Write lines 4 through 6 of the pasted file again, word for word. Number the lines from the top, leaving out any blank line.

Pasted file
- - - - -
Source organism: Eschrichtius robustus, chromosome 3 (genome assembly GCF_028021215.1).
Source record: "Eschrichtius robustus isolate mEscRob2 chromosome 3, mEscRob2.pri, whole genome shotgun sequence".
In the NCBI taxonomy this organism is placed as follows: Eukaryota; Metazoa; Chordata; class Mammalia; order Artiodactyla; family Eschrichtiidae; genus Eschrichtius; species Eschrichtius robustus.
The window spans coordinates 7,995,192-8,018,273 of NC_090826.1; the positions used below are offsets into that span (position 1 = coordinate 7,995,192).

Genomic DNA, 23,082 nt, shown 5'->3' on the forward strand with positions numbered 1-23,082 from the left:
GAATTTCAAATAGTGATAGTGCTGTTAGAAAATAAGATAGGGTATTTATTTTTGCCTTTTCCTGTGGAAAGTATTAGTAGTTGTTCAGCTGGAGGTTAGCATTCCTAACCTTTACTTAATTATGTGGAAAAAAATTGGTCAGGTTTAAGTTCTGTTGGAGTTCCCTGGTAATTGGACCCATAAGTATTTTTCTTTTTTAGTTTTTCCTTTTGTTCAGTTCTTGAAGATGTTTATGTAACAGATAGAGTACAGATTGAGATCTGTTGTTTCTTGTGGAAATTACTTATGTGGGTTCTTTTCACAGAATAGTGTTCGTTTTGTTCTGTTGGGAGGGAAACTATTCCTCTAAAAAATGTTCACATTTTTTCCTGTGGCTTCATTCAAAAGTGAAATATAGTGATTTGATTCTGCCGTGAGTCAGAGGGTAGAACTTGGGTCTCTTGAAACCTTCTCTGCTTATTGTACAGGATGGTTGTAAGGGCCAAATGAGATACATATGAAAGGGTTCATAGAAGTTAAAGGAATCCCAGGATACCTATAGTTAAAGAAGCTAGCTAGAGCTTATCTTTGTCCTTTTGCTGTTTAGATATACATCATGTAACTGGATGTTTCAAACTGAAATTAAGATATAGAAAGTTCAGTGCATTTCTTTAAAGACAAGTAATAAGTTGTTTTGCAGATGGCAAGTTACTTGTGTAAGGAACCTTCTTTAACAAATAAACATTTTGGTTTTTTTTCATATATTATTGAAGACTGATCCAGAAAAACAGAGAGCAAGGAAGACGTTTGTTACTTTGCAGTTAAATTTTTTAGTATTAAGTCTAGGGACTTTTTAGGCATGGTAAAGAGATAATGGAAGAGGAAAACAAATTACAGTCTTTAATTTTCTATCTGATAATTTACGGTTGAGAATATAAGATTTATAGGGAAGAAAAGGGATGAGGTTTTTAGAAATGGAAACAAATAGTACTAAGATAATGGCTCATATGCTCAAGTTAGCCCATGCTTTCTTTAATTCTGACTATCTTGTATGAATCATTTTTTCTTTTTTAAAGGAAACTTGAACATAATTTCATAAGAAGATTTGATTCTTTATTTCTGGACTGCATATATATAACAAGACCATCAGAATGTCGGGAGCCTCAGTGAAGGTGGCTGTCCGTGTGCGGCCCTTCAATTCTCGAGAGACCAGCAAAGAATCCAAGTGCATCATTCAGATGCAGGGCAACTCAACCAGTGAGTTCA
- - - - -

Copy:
The window spans coordinates 7,995,192-8,018,273 of NC_090826.1; the positions used below are offsets into that span (position 1 = coordinate 7,995,192).

Genomic DNA, 23,082 nt, shown 5'->3' on the forward strand with positions numbered 1-23,082 from the left:
GAATTTCAAATAGTGATAGTGCTGTTAGAAAATAAGATAGGGTATTTATTTTTGCCTTTTCCTGTGGAAAGTATTAGTAGTTGTTCAGCTGGAGGTTAGCATTCCTAACCTTTACTTAATTATGTGGAAAAAAATTGGTCAGGTTTAAGTTCTGTTGGAGTTCCCTGGTAATTGGACCCATAAGTATTTTTCTTTTTTAGTTTTTCCTTTTGTTCAGTTCTTGAAGATGTTTATGTAACAGATAGAGTACAGATTGAGATCTGTTGTTTCTTGTGGAAATTACTTATGTGGGTTCTTTTCACAGAATAGTGTTCGTTTTGTTCTGTTGGGAGGGAAACTATTCCTCTAAAAAATGTTCACATTTTTTCCTGTGGCTTCATTCAAAAGTGAAATATAGTGATTTGATTCTGCCGTGAGTCAGAGGGTAGAACTTGGGTCTCTTGAAACCTTCTCTGCTTATTGTACAGGATGGTTGTAAGGGCCAAATGAGATACATATGAAAGGGTTCATAGAAGTTAAAGGAATCCCAGGATACCTATAGTTAAAGAAGCTAGCTAGAGCTTATCTTTGTCCTTTTGCTGTTTAGATATACATCATGTAACTGGATGTTTCAAACTGAAATTAAGATATAGAAAGTTCAGTGCATTTCTTTAAAGACAAGTAATAAGTTGTTTTGCAGATGGCAAGTTACTTGTGTAAGGAACCTTCTTTAACAAATAAACATTTTGGTTTTTTTTCATATATTATTGAAGACTGATCCAGAAAAACAGAGAGCAAGGAAGACGTTTGTTACTTTGCAGTTAAATTTTTTAGTATTAAGTCTAGGGACTTTTTAGGCATGGTAAAGAGATAATGGAAGAGGAAAACAAATTACAGTCTTTAATTTTCTATCTGATAATTTACGGTTGAGAATATAAGATTTATAGGGAAGAAAAGGGATGAGGTTTTTAGAAATGGAAACAAATAGTACTAAGATAATGGCTCATATGCTCAAGTTAGCCCATGCTTTCTTTAATTCTGACTATCTTGTATGAATCATTTTTTCTTTTTTAAAGGAAACTTGAACATAATTTCATAAGAAGATTTGATTCTTTATTTCTGGACTGCATATATATAACAAGACCATCAGAATGTCGGGAGCCTCAGTGAAGGTGGCTGTCCGTGTGCGGCCCTTCAATTCTCGAGAGACCAGCAAAGAATCCAAGTGCATCATTCAGATGCAGGGCAACTCAACCAGTGAGTTCA